“So, he’s riding my coattails, then,” Abby said huffily, sitting in one of the two chairs on the opposite side of my desk.

My car was a wreck, my office staff was offensive, my life was in shambles and I was working for free for this unappreciative shmuck. I was seriously considering revisiting any thoughts of being a motivational speaker.

“Abby, you have no coattails to ride,” I said, a bit more harshly than I’d intended.

Abby didn’t seem to notice.

“Then, how are we going to get paid?” he finally asked.

I sighed, this time aloud.

“We’re going to monetize you through the website. We’re going to do teleconferences,” I explained.

This plan was optimistic on several fronts. The first being that I could actually getAbby to do the online teleconferences. The next immediate challenge was whether I could get any of Abby’s peers to help promote the teleconferences.

“Why don’t we do a platform event, like Orlando?” Abby asked, thoughtfully.

Abby, who in his heyday could sell over a quarter of a million dollars from the platform still had not quite come to terms with his changed circumstances.

“Not enough time and absolutely no resources for the build-up,” I explained.

“So what are they going to pay for these teleconferences?” Abby asked peevishly.

“The first ones? Nothing, zero, nada. Actually, we have to come up with some incentives for them to even attend. Free product, books, some sort of value proposition,” I said, now steepling my fingers.

“Why not just what is going to be on the free call?” Abby asked, perplexed.

“Abby, you have to get this: we are beyond free with the internet now. You have to pay to get their eyes and you have to make it worthwhile every step of the way.”

“I have always delivered value,” Abby said, a tad defensively.

“Yes, you have, and I’m counting on you continuing that,” I answered smoothly.

“Fine, how long will the teleconferences be?” Abby asked, petulantly.

“An hour and a half.”

“What? An hour and a half?!?” he protested.

“That is pretty standard nowadays,” I said, nodding my head.

“So what are we selling? A five-thousand-dollar workshop, my books, my videos? What?” Abby growled.

“You don’t own any of the books, workshops or videos that you produced in the past and . . .” I added before that little message had time to sink in, “. . . the product we will be selling will cost $7.”

“What . . . ?!” Abby blustered, nearly incandescent.

“Abby,” I said, holding out a calming palm toward him, “this is a complete rebuild. We have to get a feeder started, develop your lists and get a whole new line of product together. I am doing everything I can, going into the public domain for materials, spinning your circumstances, and plotting out a three-product tier system; 7, 77 and 567. Let’s get that far first, before we start worrying about five-thousand-dollar products, OK?

The red left Abby’s face and he began to, once again, look nearly human and almost humble.

“I want to write another book,” he finally said.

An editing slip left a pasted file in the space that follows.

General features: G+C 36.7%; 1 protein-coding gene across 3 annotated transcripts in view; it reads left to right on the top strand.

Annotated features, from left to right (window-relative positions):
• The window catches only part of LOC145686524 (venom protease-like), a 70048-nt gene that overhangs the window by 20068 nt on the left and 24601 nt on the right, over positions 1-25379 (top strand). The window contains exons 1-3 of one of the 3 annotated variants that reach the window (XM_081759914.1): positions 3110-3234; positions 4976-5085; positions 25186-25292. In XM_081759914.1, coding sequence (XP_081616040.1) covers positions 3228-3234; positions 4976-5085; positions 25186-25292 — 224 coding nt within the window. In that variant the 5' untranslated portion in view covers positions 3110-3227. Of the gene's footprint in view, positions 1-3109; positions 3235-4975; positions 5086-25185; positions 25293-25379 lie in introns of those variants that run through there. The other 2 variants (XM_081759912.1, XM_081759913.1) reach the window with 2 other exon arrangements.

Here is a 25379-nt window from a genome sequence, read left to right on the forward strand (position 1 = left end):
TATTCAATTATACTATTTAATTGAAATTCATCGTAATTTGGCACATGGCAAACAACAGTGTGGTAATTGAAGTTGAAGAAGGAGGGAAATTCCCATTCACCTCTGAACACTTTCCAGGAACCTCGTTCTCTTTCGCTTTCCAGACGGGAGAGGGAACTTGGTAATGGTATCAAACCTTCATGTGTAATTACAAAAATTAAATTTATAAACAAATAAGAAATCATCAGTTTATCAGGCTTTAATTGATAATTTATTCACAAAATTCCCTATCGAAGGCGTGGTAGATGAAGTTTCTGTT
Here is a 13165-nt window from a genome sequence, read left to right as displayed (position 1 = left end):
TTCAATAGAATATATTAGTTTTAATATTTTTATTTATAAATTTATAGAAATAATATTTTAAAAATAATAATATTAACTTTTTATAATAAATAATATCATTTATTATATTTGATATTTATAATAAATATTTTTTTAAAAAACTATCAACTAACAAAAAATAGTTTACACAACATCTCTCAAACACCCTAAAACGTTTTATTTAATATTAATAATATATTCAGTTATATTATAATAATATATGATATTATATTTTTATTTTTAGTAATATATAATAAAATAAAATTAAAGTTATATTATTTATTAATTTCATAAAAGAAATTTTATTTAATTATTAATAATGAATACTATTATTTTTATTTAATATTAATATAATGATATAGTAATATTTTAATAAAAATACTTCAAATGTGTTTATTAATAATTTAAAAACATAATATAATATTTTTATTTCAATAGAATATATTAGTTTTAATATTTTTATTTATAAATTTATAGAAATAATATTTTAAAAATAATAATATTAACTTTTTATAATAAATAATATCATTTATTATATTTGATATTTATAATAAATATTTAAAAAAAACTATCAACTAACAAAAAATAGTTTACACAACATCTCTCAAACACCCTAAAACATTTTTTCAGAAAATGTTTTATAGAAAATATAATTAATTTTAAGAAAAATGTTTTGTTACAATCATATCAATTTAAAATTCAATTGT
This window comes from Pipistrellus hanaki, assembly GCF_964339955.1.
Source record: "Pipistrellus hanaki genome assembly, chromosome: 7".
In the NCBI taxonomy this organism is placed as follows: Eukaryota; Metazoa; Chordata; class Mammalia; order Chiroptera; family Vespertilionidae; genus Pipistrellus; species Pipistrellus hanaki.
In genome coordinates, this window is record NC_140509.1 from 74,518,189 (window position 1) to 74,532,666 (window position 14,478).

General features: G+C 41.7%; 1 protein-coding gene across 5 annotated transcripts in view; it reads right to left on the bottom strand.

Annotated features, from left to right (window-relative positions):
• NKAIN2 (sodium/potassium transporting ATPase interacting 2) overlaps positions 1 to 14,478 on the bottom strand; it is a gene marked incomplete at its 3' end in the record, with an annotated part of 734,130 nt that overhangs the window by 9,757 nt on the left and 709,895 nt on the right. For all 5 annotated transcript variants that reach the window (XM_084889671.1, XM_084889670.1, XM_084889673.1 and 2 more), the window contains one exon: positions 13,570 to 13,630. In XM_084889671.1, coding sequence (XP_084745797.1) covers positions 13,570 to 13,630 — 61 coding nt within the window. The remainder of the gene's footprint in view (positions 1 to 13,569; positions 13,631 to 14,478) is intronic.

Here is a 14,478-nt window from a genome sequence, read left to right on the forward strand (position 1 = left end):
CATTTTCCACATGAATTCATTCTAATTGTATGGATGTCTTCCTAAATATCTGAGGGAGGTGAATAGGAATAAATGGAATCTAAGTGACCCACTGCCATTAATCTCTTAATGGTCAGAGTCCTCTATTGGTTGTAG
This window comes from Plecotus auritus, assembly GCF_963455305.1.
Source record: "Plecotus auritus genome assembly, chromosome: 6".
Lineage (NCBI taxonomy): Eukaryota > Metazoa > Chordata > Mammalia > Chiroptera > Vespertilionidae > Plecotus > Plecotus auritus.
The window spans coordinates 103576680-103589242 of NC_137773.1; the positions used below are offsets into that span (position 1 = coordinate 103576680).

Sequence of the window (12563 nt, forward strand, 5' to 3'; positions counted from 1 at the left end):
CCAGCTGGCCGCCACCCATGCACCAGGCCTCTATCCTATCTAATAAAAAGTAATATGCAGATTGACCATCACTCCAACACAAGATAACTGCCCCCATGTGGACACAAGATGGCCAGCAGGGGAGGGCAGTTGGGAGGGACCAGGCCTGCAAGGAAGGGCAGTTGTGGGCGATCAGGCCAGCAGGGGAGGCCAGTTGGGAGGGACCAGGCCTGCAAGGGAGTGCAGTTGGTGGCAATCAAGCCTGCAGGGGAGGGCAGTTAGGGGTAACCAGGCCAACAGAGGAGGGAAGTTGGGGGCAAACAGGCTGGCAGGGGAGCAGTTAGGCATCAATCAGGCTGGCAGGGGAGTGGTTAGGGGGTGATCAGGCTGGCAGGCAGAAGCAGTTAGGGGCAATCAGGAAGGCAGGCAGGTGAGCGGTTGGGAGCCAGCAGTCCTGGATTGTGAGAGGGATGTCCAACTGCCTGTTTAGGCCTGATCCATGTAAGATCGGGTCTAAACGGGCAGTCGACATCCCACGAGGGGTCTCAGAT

“I have no problem with that,” I answered, and considered how to tactfully get him out of my office.

“. . . on relationships,” he said.

“Get started on it,” I smiled.

“I want it to be one of the products we promote,” he said with finality.

I am broke, my car is a wreck, my office is in a shambles, my life is in the toilet and I am working for this idiot . . . for free? Hmmm, perhaps I could do this without him.

“Abby . . .” I began.

“I feel strongly about this,” he said, dropping his voice.

“Good, then let’s build your feeder pattern first, get the other products in line, andthen you can build your relationship line,” I offered.

“I want the book to be a bestseller!” he snapped.

A book on relationships by a guy who had an army of ex-wives. Given the number of convicted federal felons who have written bestsellers on ethics and morality, it wasn’t such a stretch.

“Tell you what. Let’s bundle it into our value proposition, if you can get it done in time.” I paused for effect. “But none of this will mean anything if we can’t get some of your friends to help us build the feeder pattern.”

“Um . . .” Abby said, now clearly sheepish about an admission that he did not want to make.

“This had to do with some of your old friends, some who have big email lists we could tap?” I asked optimistically.

“Sort of . . .” he said, now twisting his hands together in his lap.

“Perhaps . . .”

“Cusper, when I thought you were holding out on me, I made a few calls,” he said in a rush.

“And?” I asked, not at all liking where this was going.

At that moment, the door to my office opened and in strode Matt Tomlinson—of “Tomlinson M, the M is for Marketing Magic” fame.

“Cusper, Abby told me about the money and I am taking over,” he announced.

Sheila had once again provided me peerless service and it appeared that Matt Tomlinson might well be my prayed for solution to the Abby Norman problem.



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Text Copyright 2012 Cusper Lynn

Text Copyright 2012 Hellbent Press